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We started Week 2 waking up in Baden-Baden where the weather wasn’t too baden but wasn’t too gooden either.  It started in a chilled manner with a little bit of light rain.  A short flat cycle ride into the town centre allowed us to explore when a very old German lady came to talk to us realising we were tourists.  (Guess speaking English, with a back-back and a map give it away!).  She was lovely and made sure we knew where things were – so following her tips we found the spa and Christmas market and a few other gems before heading back the van for a hair-cut.  My recent lessons paid off (cheers Mum) and Mels hair looks pretty good (considering).

With a hairy back we ventured into the spa for a long soak (and needed bath no doubt) and watched the sun set in the outdoor pools.  Followed by a tour of the festive market with warm wine and chocolate pastries, finished off by the old-lady recommended “traditional” eatery for for beer and traditional Bavarian food which was rather good and festive.

After eventually rolling out of bed the following morning, we headed deep into the  Black Forest, firstly via Gutach to Freiburg.  We didn’t explore Freiburg but from our tour through it – it appeared to be very similar to towns in East-Germany like Leipzig.  There may well have been a lot to see there but we had plans to enjoy smaller towns.  Via some scenic mountain roads we ended up in Todtnau to explore the forest and to find their famous waterfall.  Our guidebook mentioned the waterfall SE of the town whereas the one signposted and we found was NW… 

On the hill adjacent to the town there is a massive down-hill gravity based toboggan/roller coaster – similar to the one we had a go in at Thale (On our first trip also in Germany).   But this one looks bigger and badder and so as it was closed after our walk the plan for the following morning was set….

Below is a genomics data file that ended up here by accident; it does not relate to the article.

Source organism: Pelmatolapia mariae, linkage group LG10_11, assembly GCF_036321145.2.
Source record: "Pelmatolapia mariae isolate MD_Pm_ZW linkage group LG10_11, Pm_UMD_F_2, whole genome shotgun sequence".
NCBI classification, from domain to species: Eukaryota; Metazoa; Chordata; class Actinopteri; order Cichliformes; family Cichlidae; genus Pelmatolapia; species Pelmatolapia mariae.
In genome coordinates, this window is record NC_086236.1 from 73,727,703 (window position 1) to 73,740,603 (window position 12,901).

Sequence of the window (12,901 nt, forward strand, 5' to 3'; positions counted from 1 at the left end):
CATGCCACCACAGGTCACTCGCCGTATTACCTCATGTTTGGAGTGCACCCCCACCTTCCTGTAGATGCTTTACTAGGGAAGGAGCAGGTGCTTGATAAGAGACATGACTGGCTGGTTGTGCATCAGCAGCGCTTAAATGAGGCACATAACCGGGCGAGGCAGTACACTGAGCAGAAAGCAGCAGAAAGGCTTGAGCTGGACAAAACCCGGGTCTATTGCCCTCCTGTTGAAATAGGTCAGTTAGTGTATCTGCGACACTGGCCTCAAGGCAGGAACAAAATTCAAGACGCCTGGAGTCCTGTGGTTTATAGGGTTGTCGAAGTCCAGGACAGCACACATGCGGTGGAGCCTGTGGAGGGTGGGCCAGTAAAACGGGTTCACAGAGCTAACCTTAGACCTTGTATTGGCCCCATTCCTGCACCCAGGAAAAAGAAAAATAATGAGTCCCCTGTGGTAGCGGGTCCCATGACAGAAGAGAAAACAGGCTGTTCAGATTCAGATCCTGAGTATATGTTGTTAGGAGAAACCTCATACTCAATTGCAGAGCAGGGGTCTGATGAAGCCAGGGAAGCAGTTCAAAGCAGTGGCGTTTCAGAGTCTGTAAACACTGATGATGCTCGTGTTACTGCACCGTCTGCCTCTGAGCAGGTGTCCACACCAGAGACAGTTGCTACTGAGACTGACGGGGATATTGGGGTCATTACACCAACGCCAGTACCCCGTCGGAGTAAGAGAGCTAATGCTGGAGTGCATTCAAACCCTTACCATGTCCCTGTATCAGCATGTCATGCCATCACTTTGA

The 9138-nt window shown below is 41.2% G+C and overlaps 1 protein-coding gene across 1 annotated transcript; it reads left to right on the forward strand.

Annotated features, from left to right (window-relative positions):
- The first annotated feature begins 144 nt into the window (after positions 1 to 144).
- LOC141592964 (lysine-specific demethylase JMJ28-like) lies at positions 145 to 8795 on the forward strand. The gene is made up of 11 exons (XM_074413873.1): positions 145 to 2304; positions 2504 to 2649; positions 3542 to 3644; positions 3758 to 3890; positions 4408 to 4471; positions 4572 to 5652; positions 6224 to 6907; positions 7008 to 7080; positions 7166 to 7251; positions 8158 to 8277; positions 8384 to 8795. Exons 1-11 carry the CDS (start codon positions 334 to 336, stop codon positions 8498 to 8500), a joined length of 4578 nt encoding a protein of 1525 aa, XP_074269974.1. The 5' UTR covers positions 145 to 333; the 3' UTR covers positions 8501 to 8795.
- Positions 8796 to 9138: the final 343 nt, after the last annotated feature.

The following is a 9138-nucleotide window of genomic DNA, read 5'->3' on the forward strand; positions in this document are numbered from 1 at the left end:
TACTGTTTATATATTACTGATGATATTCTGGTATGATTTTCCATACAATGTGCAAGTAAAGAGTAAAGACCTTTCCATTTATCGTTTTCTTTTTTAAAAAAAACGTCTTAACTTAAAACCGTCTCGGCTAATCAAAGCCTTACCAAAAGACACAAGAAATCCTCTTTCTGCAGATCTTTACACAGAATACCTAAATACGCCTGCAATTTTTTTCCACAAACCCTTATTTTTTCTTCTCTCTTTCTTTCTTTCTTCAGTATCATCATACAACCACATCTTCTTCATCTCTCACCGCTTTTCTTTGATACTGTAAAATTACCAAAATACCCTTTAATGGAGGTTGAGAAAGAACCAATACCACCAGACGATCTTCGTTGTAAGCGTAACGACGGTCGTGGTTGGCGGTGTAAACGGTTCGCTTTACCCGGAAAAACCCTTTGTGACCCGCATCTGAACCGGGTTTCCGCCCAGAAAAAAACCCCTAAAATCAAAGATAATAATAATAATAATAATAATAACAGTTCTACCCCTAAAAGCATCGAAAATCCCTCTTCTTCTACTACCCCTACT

With trepidation Mel got out of bed – but after breakfast she was keen to go on the toboggan ride.  Till we started getting higher and higher on the ski-lift!  The ride is about 3km long with loads of loops, bumps and twists.  We shared a car with me “driving” – and I was kind to Mel but still got “Christ!” “Sh*t!” and various other comments – okay we did go a bit quick round one corner but that was due to Mels elbow preventing me from applying the brakes! (Honest!).  I’m sure she enjoyed it and the “Don’t ever ask me to do that again” comment was meant in jest.

Leaving Todtnau and Heidi country (what ever happened to her – did she ever escape her nasty aunt?) we stopped at an aire in Singer to top up tanks and then passed a disappointing place called “Titisee”.  It looked rather good from the road but didn’t look up to its namesake – maybe it was the weather.  After Singer we followed the road north of lake Constance though to explore the towns.  All very nice but not as spectacular as we expected and not up to, say, Como standards.  Maybe the Swiss side is better.  We had lunch in Überlingen which was pleasant enough and continued through to Lindau where we wild camped next to the lake and enjoyed a run round the rather nice old town where there was the best Christmas market we’ve seen so far.

Waking and leaving early (e.g. 9am!) we headed towards Oberstdorf where there is a spectacular cable car ride with unbeatable views.  However today it was snowing and raining and the clouds were in so Oberstdorf was also like a ghost town – it appears to cater for both summer and winter-ski trade but not offer anything for late autumn/early winter.  This also meant the ski-jump centre was closed much to Mels relief.  As the weather wasn’t great we decided to move on and head to Fussen then Innsbruck.  Fussen wasn’t really that special but it is worth a detour as the town is nice, tidy, and full of colourful buildings.  Though saying that we forgot and thus didn’t see the tipped Neuschwanstein Castle!  DOH!   We had lunch there then filled up with Diesel and headed towards Innsbruck.  Much to our surprise we entered Austria almost immediately and then found diesel was 10% cheaper!  Damn.  Having not bought a vignette for Austria we kept to the A roads and enjoyed the stunning scenery, turquoise rivers and lakes, and headed into Innsbruck where we found a quiet place to wild camp about 4km walk from the centre.  We walked in, got lost, and briefly explored the old town and Christmas market, listened to the band, enjoyed more coffee and apple strudels, and got back to the van eventually soaked though planning to cycle in the following day.